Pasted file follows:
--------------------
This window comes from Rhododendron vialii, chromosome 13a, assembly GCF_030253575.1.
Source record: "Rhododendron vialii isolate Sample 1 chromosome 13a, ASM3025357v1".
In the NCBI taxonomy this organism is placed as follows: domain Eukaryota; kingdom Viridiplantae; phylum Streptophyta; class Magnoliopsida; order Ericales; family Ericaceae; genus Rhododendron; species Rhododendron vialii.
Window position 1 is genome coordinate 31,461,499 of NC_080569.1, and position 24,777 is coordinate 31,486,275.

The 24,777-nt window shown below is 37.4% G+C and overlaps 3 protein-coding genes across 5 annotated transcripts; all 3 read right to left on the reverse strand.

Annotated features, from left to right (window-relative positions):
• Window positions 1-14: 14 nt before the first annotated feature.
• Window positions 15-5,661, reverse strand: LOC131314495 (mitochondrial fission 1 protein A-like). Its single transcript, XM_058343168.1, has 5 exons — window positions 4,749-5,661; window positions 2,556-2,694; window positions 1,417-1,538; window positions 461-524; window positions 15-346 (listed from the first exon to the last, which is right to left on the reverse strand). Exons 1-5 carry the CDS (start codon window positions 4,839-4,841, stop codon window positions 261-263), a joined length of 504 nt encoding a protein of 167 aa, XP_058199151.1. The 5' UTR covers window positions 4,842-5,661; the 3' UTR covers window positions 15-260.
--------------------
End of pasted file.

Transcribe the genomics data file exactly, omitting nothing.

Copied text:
This window comes from Rhododendron vialii, chromosome 13a, assembly GCF_030253575.1.
Source record: "Rhododendron vialii isolate Sample 1 chromosome 13a, ASM3025357v1".
In the NCBI taxonomy this organism is placed as follows: domain Eukaryota; kingdom Viridiplantae; phylum Streptophyta; class Magnoliopsida; order Ericales; family Ericaceae; genus Rhododendron; species Rhododendron vialii.
Window position 1 is genome coordinate 31,461,499 of NC_080569.1, and position 24,777 is coordinate 31,486,275.

The 24,777-nt window shown below is 37.4% G+C and overlaps 3 protein-coding genes across 5 annotated transcripts; all 3 read right to left on the reverse strand.

Annotated features, from left to right (window-relative positions):
• Window positions 1-14: 14 nt before the first annotated feature.
• Window positions 15-5,661, reverse strand: LOC131314495 (mitochondrial fission 1 protein A-like). Its single transcript, XM_058343168.1, has 5 exons — window positions 4,749-5,661; window positions 2,556-2,694; window positions 1,417-1,538; window positions 461-524; window positions 15-346 (listed from the first exon to the last, which is right to left on the reverse strand). Exons 1-5 carry the CDS (start codon window positions 4,839-4,841, stop codon window positions 261-263), a joined length of 504 nt encoding a protein of 167 aa, XP_058199151.1. The 5' UTR covers window positions 4,842-5,661; the 3' UTR covers window positions 15-260.